In its pages reserved for the Fights of the Month, The Ring magazine’s December 1957 issue ran a brief, backhanded writeup of the match above a picture of Kugler landing a right hook to Buttrick’s temple. “One fad that boxing can do without is female fighters,” begins the condescending little editorial. “Barbara Buttrick of England and Phyliss Kugler (same as on the fight poster, her name is again misspelled) of South Bend, Ind. went through their act at San Antonio, Texas recently with Buttrick winning. Boxing commissions should put a stop to this farce now.”

While unfortunate, these remarks are hardly surprising. But why The Ring felt the need to make them public in a section of its revered magazine meant to spotlight the best and brightest of the fight game seems like an egregious and perplexing slap in the face to the two women. This indignity perfectly illustrates how 1950s pioneers like Barbara Buttrick, Phyllis Kugler, and JoAnn Hagen not only had to concern themselves with fighting one another, but the boxing establishment and worn-out societal standards at the same time.

“I always felt that everyone should have the freedom to get involved with what they wanted to get involved with,” stated Buttrick who had been denied a boxing license by the BBBofC (British Boxing Board of Control) when she endeavored to legitimize her budding career back in her home country. “If I got hurt, it was my choice to take that chance! And I didn’t like the fact that girls really didn’t have the freedom to do whatever they felt like doing without people scowling.”

Phyllis McCormick, formerly Kugler, passed away at the age of 77 on March 6, 2014 after a two-year-long battle with ALS (Lou Gehrig’s Disease), survived by her husband Stephen as well as a large and loving extended family consisting of six children, ten grandchildren, and five great-grandchildren. After retiring from boxing, with her loss to Barbara Buttrick accounting for her lone defeat in more than fifty fights by her estimation, Phyllis continued to live for quite some time in South Bend where she owned a consignment boutique, worked as a counselor at the Oaklawn Psychiatric Center, and advocated for rape victims as a volunteer at the S-O-S Crisis Center in St. Joseph County.

Kugler’s personal friend and ring foe JoAnn Hagen handed Barbara Buttrick her only loss in 31 career bouts by way of an eight-round unanimous decision in a 1954 contest held at the Victoria Pavilion in Calgary, Alberta, Canada which was additionally noteworthy for being the first female fight to be broadcast on the radio. Having discovered that she was pregnant in 1960, ‘The Mighty Atom’ called it a day, not too long after outpointing a novice by the name of Gloria Adams in a four-rounder the previous autumn. Buttrick would go on to become the founder and president of the WIBF (Women’s International Boxing Federation) and, just last December, was elected to join the first group of women to be inducted into the International Boxing Hall of Fame. Because this year’s ceremony was postponed, she will be enshrined next June in the company of modern day warriors Christy Martin and Lucia Rijker, who share Class of 2020 honors with Barbara, as well as three more female fighters soon to be determined.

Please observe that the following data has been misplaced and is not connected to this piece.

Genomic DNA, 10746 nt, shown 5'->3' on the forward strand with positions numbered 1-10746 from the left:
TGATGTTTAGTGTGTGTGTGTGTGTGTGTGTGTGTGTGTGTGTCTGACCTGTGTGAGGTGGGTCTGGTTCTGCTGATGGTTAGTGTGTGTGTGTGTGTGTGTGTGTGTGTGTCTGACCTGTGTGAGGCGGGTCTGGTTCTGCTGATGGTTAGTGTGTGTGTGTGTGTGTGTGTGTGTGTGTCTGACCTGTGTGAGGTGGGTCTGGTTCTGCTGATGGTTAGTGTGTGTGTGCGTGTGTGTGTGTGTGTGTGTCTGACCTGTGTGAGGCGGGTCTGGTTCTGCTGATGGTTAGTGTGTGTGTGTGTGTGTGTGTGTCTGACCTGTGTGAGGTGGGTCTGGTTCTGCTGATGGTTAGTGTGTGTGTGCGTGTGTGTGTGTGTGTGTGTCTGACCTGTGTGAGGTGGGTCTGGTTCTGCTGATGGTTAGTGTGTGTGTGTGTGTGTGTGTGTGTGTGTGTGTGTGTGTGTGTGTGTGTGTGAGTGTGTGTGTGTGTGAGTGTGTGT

Indicative of how profoundly her influence has spanned across the generations, a photo of Buttrick sporting handwraps and a towel draped over her head was once featured in a Nike print ad which was captioned, “In Barbara’s day, you had to fight just to be in the ring! If you believe in something, fight for it!”

 

 

Sources:

About Barbara Buttrick (http://www.caninoskarateandboxingstudio.com/barbara.html)

City of San Antonio Municipal Auditorium National Register of Historic Places Nomination Form (entered September 14, 1981—accessed at https://atlas.thc.state.tx.us/NR/pdfs/81000624/81000624.pdf)

Fights of the Month (The Ring, December 1957)

Sue TL Fox. The Boxer Named “Phil” (WBAN, July 30, 2014—accessed at https://www.womenboxing.com/kugler.htm)

Michelle Genz. Barbara Buttrick: Natives (Miami Herald, April 12, 1998—accessed at https://www.iwbhf.com/buttrick.htm)

Phyllis McCormick Obituary (South Bend Tribune, April 20, 2014—accessed at https://www.legacy.com/obituaries/southbendtribune/obituary.aspx?n=phyllis-mccormick&pid=170720832)

Malissa Smith. A History of Women’s Boxing (Rowman & Littlefield, 2014)

Zing Tsjeng. A Pioneer of Women’s Boxing Looks Back on a Lifetime of Battles (Vice, March 6, 2017—accessed at https://www.vice.com/en_us/article/j5e8wg/barbara-buttrick-womens-boxing-pioneer-interview)

University of Sheffield National Fairground and Circus Archive: Barbara Buttrick Collection (accessed at https://www.sheffield.ac.uk/nfca/collections/barbarabuttrick